Urokinase receptor is necessary for bacterial defense against pneumonia-derived septic melioidosis by facilitating phagocytosis.
Wiersinga WJ., Kager LM., Hovius JWR., van der Windt GJW., de Vos AF., Meijers JCM., Roelofs JJ., Dondorp A., Levi M., Day NP., Peacock SJ., van der Poll T.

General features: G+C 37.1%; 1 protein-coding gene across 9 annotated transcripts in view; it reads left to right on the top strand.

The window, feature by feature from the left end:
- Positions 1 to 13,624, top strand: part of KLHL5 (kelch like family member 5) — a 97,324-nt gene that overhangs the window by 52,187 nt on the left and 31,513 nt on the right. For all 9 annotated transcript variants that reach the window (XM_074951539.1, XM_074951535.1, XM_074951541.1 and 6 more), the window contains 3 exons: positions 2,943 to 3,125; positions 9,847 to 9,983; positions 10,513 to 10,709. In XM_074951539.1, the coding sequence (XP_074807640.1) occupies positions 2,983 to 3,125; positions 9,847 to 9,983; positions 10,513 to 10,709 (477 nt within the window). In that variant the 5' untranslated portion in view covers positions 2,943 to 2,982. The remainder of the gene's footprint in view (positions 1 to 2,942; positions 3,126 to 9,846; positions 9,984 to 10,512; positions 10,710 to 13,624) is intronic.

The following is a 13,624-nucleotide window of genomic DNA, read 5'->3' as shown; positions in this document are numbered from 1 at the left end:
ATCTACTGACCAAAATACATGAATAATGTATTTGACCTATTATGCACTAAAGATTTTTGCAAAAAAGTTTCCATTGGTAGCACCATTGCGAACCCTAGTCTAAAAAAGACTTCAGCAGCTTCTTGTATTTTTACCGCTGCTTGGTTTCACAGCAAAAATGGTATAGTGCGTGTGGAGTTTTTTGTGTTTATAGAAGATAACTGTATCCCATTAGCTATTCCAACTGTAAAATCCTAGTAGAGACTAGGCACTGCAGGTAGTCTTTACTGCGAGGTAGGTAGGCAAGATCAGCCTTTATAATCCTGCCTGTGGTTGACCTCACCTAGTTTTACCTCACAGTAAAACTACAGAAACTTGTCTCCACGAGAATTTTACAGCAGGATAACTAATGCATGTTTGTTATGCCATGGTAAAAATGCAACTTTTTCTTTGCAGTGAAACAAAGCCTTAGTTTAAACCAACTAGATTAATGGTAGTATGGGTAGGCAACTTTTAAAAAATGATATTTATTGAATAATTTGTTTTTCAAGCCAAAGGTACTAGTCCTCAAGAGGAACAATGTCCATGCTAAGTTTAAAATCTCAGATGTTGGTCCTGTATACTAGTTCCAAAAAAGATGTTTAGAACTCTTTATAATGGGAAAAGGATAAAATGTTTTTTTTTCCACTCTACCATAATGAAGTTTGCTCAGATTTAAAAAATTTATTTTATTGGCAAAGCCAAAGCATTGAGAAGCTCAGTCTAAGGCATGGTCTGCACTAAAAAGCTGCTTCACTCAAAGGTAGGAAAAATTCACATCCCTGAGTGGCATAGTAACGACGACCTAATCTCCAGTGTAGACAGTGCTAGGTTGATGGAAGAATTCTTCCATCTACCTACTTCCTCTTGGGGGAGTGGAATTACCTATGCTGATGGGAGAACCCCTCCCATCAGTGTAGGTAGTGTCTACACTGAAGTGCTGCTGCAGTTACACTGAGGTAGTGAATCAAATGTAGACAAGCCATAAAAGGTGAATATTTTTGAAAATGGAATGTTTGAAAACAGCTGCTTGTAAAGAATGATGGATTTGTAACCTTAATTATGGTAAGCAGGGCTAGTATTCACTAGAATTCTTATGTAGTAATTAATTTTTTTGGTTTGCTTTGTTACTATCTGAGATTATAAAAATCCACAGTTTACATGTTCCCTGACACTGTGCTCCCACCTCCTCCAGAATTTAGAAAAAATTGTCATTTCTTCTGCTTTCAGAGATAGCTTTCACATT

Urokinase receptor (urokinase-type plasminogen activator receptor [uPAR], CD87), a GPI-anchored protein, is considered to play an important role in inflammation and fibrinolysis. The Gram-negative bacterium Burkholderia pseudomallei is able to survive and replicate within leukocytes and causes melioidosis, an important cause of pneumonia-derived community-acquired sepsis in Southeast Asia. In this study, we investigated the expression and function of uPAR both in patients with septic melioidosis and in a murine model of experimental melioidosis. uPAR mRNA and surface expression was increased in patients with septic melioidosis in/on both peripheral blood monocytes and granulocytes as well as in the pulmonary compartment during experimental pneumonia-derived melioidosis in mice. uPAR-deficient mice intranasally infected with B. pseudomallei showed an enhanced growth and dissemination of B. pseudomallei when compared with wild-type mice, corresponding with increased pulmonary and hepatic inflammation. uPAR knockout mice demonstrated significantly reduced neutrophil migration toward the pulmonary compartment after inoculation with B. pseudomallei. Further in vitro experiments showed that uPAR-deficient macrophages and granulocytes display a markedly impaired phagocytosis of B. pseudomallei. Additional studies showed that uPAR deficiency did not influence hemostatic and fibrinolytic responses during severe melioidosis. These data suggest that uPAR is crucially involved in the host defense against sepsis caused by B. pseudomallei by facilitating the migration of neutrophils toward the primary site of infection and subsequently facilitating the phagocytosis of B. pseudomallei.